Shell opens first self-developed dual-use megawatt charger in Amsterdam

Anglo-Dutch energy major Shell has inaugurated its first self-developed megawatt charger for dual use by both shipping vessels and electric trucks at the Energy Transition Campus Amsterdam (ETCA) in the Netherlands.

Courtesy of Shell

Integrated into ETCA’s power and hydrogen value chain, the Shell Megawatt Charger provides a crucial additional charging facility for local operators, and facilitates end-to-end testing for high-power charging solutions across marine and road transport sectors.

Integrated into a smart grid, it’s also proves that innovative electrification solutions can be used to solve complex urban transport needs in grid-congested areas.

The capacity of the megawatt charger corresponds to about three 350 kW.

The Megawatt Charging System (MCS) is equipped with two separate charging arms. One rotatable arm is dedicated to electric vessels, the other arm serves heavy-duty electric trucks and buses.

With this innovation, Shell aims to contribute to a universal standard so customers do not have to use different cables or connectors. By featuring a second adapter (CCS2) on each charging arm, the megawatt charger at the ETCA can accommodate a wide range of vessels, vehicles and battery types for fast and flexible charging. Even though the megawatt charger is a demonstration set-up, it is ready for use, and vehicles and vessels with megawatt charging capability can now visit by appointment.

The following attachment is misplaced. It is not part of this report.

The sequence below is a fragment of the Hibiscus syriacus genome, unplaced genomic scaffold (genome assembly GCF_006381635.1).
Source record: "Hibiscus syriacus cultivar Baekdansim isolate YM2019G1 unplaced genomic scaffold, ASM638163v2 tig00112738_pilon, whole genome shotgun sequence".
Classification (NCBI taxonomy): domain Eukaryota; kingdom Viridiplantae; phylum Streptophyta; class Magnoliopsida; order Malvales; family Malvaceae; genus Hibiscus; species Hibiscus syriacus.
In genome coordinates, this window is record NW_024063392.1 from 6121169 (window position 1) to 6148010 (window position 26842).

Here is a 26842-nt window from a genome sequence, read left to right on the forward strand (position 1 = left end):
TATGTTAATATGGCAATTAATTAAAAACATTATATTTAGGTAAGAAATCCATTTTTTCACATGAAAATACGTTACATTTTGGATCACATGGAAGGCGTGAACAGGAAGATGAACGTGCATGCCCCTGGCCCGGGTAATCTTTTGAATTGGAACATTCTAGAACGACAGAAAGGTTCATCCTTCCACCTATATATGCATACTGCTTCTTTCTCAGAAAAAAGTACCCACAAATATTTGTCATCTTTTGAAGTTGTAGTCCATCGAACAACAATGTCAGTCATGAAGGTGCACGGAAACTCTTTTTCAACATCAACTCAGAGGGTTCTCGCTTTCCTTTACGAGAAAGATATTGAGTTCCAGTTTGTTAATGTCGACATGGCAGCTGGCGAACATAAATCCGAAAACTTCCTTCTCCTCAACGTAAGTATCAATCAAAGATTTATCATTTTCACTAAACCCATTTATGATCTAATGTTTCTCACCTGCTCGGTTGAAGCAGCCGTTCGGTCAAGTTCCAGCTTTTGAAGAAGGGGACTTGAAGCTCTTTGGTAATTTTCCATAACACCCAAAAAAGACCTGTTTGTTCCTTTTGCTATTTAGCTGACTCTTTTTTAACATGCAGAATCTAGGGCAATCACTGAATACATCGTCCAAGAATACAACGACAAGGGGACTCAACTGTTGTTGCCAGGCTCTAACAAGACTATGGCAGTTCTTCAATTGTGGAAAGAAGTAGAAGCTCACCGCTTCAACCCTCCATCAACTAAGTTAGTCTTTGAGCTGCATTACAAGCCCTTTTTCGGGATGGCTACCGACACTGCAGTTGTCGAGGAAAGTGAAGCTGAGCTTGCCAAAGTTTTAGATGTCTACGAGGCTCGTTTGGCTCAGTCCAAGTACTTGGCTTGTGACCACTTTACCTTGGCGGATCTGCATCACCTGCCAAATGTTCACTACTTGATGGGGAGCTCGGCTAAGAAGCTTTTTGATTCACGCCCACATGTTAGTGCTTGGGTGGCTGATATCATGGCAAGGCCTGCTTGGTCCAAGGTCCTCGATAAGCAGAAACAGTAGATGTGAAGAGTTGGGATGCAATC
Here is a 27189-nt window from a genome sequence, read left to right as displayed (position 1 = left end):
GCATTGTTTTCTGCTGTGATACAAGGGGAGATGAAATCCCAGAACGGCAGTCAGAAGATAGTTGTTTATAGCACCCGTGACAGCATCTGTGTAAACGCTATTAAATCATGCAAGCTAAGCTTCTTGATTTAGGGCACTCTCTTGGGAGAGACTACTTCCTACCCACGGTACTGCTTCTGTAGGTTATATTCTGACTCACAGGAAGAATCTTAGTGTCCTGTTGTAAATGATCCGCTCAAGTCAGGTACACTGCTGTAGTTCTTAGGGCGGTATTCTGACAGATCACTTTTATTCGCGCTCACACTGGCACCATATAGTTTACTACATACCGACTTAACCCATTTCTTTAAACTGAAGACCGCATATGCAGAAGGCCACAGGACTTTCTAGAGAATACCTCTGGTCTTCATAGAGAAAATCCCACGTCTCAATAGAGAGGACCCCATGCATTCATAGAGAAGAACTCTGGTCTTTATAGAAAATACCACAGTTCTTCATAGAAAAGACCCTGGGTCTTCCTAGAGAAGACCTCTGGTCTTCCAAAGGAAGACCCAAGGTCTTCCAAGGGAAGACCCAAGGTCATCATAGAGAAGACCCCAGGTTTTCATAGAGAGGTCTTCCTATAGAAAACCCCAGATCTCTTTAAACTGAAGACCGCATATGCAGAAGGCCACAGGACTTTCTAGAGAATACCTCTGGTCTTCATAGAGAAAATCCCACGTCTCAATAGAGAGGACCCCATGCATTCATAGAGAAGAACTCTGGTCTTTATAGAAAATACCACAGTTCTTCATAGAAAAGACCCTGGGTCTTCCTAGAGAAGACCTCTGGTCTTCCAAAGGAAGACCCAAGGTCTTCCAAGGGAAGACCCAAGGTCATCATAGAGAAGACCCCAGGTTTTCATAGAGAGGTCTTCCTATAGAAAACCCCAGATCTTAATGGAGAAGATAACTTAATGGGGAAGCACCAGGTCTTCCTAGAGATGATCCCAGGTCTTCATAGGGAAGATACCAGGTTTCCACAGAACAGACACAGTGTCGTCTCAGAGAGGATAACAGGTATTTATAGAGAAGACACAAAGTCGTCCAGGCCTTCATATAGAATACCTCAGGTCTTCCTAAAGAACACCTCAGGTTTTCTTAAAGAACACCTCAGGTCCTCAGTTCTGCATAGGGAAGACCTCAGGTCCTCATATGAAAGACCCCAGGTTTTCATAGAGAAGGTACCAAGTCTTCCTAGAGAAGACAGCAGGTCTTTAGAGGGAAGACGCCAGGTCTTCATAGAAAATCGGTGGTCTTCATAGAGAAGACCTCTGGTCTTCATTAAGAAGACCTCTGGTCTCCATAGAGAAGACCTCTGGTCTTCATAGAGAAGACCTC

As informed, vessels with 500kWh to 5MWh batteries can fully recharge within two hours.

“We want to help decarbonise our customers in the logistics sector,” Hilmar van den Dool, General Manager eMobility at Shell, commented.

“In addition to our investments in biofuels and LNG, we also invest in electric mobility. There are not that many electric trucks and vessels yet, so with this we’re investing ahead of the market that is growing quickly. It is in line with our ambition to provide more and cleaner energy solutions.”

“We believe this solution will be helpful for shipping companies that control and operate logistics businesses across the supply chain, and often have facilities that serve both waterside and landside. The megawatt charger also offers the flexibility to charge a wide range of inland and port vessels such as barges, tugboats, service vessels and ferries. I’m excited at how the technology is now available, and deployed,” Melissa Williams, President at Shell Marine, said.

The megawatt charger is connected to ETCA’s own microgrid. This smart grid enables integration between energy supply, energy storage, and energy demand. The ETCA microgrid includes 3,600 rooftop solar panels, stationary battery storage, 119 EV chargers for cars, a hydrogen electrolyser and other research equipment.